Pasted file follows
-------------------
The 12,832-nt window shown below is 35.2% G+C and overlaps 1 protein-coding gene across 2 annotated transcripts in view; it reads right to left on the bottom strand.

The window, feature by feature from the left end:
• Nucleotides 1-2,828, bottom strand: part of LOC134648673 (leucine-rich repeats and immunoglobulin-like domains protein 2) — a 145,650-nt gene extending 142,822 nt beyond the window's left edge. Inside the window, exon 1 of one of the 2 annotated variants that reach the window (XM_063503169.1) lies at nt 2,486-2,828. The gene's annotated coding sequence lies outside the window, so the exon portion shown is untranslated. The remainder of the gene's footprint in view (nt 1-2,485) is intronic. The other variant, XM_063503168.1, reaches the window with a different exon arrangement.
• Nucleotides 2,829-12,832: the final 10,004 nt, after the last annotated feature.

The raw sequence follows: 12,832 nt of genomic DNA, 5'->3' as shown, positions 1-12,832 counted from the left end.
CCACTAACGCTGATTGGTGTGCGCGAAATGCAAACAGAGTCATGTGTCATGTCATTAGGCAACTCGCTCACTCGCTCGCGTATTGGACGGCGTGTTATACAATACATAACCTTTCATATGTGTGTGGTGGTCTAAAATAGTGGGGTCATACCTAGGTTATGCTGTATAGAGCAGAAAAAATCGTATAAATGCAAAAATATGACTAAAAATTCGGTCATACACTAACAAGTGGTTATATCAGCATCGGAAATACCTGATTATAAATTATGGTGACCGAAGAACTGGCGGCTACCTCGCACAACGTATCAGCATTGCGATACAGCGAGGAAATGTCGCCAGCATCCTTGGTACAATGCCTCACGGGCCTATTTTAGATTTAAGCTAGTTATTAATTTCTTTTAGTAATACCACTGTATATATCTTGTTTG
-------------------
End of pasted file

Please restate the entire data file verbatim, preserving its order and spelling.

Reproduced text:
The 12,832-nt window shown below is 35.2% G+C and overlaps 1 protein-coding gene across 2 annotated transcripts in view; it reads right to left on the bottom strand.

The window, feature by feature from the left end:
• Nucleotides 1-2,828, bottom strand: part of LOC134648673 (leucine-rich repeats and immunoglobulin-like domains protein 2) — a 145,650-nt gene extending 142,822 nt beyond the window's left edge. Inside the window, exon 1 of one of the 2 annotated variants that reach the window (XM_063503169.1) lies at nt 2,486-2,828. The gene's annotated coding sequence lies outside the window, so the exon portion shown is untranslated. The remainder of the gene's footprint in view (nt 1-2,485) is intronic. The other variant, XM_063503168.1, reaches the window with a different exon arrangement.
• Nucleotides 2,829-12,832: the final 10,004 nt, after the last annotated feature.

The raw sequence follows: 12,832 nt of genomic DNA, 5'->3' as shown, positions 1-12,832 counted from the left end.
CCACTAACGCTGATTGGTGTGCGCGAAATGCAAACAGAGTCATGTGTCATGTCATTAGGCAACTCGCTCACTCGCTCGCGTATTGGACGGCGTGTTATACAATACATAACCTTTCATATGTGTGTGGTGGTCTAAAATAGTGGGGTCATACCTAGGTTATGCTGTATAGAGCAGAAAAAATCGTATAAATGCAAAAATATGACTAAAAATTCGGTCATACACTAACAAGTGGTTATATCAGCATCGGAAATACCTGATTATAAATTATGGTGACCGAAGAACTGGCGGCTACCTCGCACAACGTATCAGCATTGCGATACAGCGAGGAAATGTCGCCAGCATCCTTGGTACAATGCCTCACGGGCCTATTTTAGATTTAAGCTAGTTATTAATTTCTTTTAGTAATACCACTGTATATATCTTGTTTG